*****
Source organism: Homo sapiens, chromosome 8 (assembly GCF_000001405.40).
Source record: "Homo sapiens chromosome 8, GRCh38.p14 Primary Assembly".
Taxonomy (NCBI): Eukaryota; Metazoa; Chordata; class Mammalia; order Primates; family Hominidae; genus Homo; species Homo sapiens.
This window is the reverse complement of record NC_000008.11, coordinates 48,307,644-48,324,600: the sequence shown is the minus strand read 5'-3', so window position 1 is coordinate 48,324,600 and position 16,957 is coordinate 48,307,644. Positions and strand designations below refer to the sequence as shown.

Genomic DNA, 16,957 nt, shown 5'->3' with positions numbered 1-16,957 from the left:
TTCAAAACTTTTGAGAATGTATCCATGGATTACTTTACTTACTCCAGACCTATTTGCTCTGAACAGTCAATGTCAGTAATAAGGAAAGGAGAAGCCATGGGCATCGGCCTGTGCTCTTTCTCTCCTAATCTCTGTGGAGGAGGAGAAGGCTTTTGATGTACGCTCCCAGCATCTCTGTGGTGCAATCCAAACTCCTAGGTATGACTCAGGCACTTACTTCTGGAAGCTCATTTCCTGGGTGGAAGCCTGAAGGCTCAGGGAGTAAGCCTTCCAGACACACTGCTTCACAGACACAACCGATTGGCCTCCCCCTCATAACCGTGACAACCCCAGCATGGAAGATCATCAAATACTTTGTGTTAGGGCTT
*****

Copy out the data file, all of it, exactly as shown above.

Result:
Source organism: Homo sapiens, chromosome 8 (assembly GCF_000001405.40).
Source record: "Homo sapiens chromosome 8, GRCh38.p14 Primary Assembly".
Taxonomy (NCBI): Eukaryota; Metazoa; Chordata; class Mammalia; order Primates; family Hominidae; genus Homo; species Homo sapiens.
This window is the reverse complement of record NC_000008.11, coordinates 48,307,644-48,324,600: the sequence shown is the minus strand read 5'-3', so window position 1 is coordinate 48,324,600 and position 16,957 is coordinate 48,307,644. Positions and strand designations below refer to the sequence as shown.

Genomic DNA, 16,957 nt, shown 5'->3' with positions numbered 1-16,957 from the left:
TTCAAAACTTTTGAGAATGTATCCATGGATTACTTTACTTACTCCAGACCTATTTGCTCTGAACAGTCAATGTCAGTAATAAGGAAAGGAGAAGCCATGGGCATCGGCCTGTGCTCTTTCTCTCCTAATCTCTGTGGAGGAGGAGAAGGCTTTTGATGTACGCTCCCAGCATCTCTGTGGTGCAATCCAAACTCCTAGGTATGACTCAGGCACTTACTTCTGGAAGCTCATTTCCTGGGTGGAAGCCTGAAGGCTCAGGGAGTAAGCCTTCCAGACACACTGCTTCACAGACACAACCGATTGGCCTCCCCCTCATAACCGTGACAACCCCAGCATGGAAGATCATCAAATACTTTGTGTTAGGGCTT